The genetic code and the copy of all proteins made in the body is stored in the DNA. This information is first copied (transcribed) into mRNA. This is the first step in protein synthesis. This process is called transcription. When this is done, the mRNA comes out of the cell nucleus and reaches the cytoplasm of the cell.
In the cytoplasm, mRNA gets bound with the ribosome, which is made of rRNA. Every codon in mRNA corresponds to one amino acid. The tRNA serves as a molecular adapter, and helps build up the protein.
The tRNA binds to mRNA on one end, and carries amino acids towards the correct position at the other end. They connect the amino acids according to the codes provided by mRNA. This is called translation. Thus, the arrangement of amino acids in the protein produced depends upon the coding sequence carried by the mRNA.
The lifespan of mRNA is very short, although it is crucial for protein synthesis. It is constantly broken down by ribonucleases (RNase), sometimes, immediately after translation, even before the complete protein is made. It exists for a couple of minutes, or at the most, for a couple of days. The rRNA and the tRNA are quite stable.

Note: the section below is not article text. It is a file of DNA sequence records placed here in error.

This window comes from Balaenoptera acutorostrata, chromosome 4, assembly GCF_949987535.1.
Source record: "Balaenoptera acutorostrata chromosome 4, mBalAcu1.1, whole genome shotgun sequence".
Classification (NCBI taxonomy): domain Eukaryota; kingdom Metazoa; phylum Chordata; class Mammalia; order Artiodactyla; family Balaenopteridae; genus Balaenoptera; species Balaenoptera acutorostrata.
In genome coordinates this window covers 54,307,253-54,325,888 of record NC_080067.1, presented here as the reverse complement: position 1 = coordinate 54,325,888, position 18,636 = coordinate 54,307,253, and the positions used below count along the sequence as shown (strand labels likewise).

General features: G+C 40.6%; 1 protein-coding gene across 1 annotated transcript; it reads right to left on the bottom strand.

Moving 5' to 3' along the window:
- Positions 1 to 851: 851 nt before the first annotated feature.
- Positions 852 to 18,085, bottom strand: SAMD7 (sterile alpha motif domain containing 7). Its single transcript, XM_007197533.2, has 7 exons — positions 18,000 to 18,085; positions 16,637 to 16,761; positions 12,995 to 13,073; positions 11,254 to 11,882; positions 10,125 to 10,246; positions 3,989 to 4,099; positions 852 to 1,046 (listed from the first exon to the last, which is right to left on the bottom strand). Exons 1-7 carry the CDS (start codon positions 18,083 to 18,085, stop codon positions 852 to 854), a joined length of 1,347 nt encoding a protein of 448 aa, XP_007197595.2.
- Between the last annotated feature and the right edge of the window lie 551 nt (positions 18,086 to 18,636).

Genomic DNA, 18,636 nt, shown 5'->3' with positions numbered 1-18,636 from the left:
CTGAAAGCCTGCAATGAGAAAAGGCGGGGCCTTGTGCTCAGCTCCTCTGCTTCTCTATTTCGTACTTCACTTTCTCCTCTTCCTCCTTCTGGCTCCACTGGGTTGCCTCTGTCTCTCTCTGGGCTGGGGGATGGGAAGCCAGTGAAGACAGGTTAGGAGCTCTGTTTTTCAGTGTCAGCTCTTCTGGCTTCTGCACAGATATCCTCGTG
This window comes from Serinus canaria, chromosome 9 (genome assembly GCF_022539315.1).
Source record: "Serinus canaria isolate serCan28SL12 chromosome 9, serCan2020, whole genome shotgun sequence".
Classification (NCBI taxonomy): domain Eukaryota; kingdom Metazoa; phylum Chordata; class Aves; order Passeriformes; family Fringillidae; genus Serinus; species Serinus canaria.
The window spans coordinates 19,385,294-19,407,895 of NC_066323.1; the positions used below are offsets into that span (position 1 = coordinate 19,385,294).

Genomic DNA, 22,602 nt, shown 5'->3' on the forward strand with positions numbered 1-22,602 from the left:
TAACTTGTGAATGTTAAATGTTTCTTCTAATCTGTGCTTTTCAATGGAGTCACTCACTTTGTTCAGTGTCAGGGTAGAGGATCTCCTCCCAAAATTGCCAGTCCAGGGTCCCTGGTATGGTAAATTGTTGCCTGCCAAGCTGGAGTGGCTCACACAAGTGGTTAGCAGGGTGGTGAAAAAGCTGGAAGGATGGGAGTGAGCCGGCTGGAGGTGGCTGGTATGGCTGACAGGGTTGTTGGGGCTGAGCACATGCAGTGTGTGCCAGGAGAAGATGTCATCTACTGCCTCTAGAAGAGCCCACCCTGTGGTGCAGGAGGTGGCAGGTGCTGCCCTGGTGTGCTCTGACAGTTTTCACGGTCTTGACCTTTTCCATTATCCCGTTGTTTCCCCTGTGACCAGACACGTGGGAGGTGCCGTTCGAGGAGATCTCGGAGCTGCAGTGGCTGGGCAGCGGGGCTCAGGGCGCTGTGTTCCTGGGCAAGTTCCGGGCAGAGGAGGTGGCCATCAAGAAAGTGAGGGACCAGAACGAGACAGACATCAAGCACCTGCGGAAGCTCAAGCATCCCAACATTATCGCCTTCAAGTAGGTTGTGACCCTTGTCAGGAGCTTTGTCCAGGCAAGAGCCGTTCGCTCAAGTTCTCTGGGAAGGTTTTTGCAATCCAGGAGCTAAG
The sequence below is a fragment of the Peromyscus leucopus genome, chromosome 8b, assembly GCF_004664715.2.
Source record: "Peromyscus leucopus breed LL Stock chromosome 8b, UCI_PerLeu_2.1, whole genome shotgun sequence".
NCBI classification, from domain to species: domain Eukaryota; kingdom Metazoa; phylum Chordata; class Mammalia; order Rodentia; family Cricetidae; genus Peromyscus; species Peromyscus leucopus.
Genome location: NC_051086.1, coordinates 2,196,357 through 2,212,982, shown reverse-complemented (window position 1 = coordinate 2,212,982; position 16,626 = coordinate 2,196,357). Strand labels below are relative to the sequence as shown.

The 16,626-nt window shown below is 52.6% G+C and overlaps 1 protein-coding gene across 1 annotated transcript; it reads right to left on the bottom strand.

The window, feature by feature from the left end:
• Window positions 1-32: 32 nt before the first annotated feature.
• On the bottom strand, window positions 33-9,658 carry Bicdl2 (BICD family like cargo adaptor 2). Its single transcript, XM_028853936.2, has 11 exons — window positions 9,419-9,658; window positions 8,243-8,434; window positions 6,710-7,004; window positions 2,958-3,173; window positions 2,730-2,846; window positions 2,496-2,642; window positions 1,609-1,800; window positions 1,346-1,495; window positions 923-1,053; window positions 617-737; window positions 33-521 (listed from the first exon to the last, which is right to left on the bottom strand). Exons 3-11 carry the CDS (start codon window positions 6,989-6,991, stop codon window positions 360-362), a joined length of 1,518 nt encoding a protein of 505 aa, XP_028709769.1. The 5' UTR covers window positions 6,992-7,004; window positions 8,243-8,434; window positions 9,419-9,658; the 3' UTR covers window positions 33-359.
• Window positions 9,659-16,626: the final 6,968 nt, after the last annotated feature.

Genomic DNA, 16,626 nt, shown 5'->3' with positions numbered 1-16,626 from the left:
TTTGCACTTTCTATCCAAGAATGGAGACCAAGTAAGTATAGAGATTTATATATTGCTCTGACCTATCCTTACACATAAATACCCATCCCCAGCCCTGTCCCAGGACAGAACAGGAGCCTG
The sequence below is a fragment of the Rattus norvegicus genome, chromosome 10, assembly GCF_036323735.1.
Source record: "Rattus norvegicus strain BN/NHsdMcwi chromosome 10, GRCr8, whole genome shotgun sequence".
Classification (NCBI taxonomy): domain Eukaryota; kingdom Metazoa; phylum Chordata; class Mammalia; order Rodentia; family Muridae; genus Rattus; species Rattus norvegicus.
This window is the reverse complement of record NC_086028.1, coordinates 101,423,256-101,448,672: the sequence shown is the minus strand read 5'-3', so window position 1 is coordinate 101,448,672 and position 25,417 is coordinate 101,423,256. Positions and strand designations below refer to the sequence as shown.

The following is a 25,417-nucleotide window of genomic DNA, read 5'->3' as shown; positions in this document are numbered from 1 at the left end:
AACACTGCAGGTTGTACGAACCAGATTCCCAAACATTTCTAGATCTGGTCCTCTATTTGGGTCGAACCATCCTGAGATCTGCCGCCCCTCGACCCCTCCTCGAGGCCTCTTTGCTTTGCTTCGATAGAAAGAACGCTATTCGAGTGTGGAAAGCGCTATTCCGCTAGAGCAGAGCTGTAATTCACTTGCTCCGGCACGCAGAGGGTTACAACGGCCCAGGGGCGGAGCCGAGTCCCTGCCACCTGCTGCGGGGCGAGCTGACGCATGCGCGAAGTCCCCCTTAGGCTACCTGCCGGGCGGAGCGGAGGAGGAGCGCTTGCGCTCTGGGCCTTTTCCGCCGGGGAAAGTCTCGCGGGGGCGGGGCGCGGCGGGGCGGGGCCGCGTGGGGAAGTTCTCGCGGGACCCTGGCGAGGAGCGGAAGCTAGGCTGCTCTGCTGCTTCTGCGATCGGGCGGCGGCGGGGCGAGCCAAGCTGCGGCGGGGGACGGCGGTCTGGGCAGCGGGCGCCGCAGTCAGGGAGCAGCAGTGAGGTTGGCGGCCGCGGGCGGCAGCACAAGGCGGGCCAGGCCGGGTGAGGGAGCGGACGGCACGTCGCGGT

RNA Classification According to their Functions
Protein Synthesis
✦ rRNA
✦ tRNA
✦ mRNA
✦ Signal recognition particle or SRP RNA that governs the transport of proteins across the lipid bilayer.
Post Transcriptional Modification of DNA/RNA
Telomerase RNA
Telomerase RNA
✦ snRNA or Small nuclear RNA is involved in gene splicing.
✦ snoRNA plays an important role in modification of RNA bases.
✦ Telomerase RNA Component or TERC contains RNA template for addition of telomeric bases.
Regulation of Gene Expression
✦ aRNA/asRNA (Antisense RNA) regulates RNA transcription.
✦ Micro RNA or miRNA, Small interfering RNA or siRNA, and Short hairloop RNA or shRNA are involved in gene regulation via RNA interference (RNAi).
✦ Long noncoding RNA or lncRNA plays an important role in epigenetic regulation of gene expression.
It can be concluded that the human body functions well as ribonucleic acid (RNA) helps in coding, decoding, regulation, and expression of genes. A problem with DNA can seriously affect the RNA function, and vice versa, because the DNA-RNA function is highly inter-dependent.